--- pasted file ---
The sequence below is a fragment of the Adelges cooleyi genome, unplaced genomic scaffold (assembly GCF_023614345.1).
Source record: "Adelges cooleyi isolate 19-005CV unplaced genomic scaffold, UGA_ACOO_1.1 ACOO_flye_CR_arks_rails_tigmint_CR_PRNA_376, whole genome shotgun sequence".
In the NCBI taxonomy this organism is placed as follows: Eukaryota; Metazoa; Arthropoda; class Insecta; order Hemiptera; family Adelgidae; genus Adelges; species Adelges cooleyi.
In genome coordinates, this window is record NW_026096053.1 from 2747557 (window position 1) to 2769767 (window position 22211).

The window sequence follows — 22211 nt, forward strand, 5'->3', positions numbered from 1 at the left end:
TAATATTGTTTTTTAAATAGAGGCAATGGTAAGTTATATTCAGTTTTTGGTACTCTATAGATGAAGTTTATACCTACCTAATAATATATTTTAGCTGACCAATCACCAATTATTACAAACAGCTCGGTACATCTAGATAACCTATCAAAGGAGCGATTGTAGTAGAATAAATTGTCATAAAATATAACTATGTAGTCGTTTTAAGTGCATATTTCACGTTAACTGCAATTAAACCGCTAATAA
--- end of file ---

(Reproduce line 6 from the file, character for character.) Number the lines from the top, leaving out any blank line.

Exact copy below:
TAATATTGTTTTTTAAATAGAGGCAATGGTAAGTTATATTCAGTTTTTGGTACTCTATAGATGAAGTTTATACCTACCTAATAATATATTTTAGCTGACCAATCACCAATTATTACAAACAGCTCGGTACATCTAGATAACCTATCAAAGGAGCGATTGTAGTAGAATAAATTGTCATAAAATATAACTATGTAGTCGTTTTAAGTGCATATTTCACGTTAACTGCAATTAAACCGCTAATAA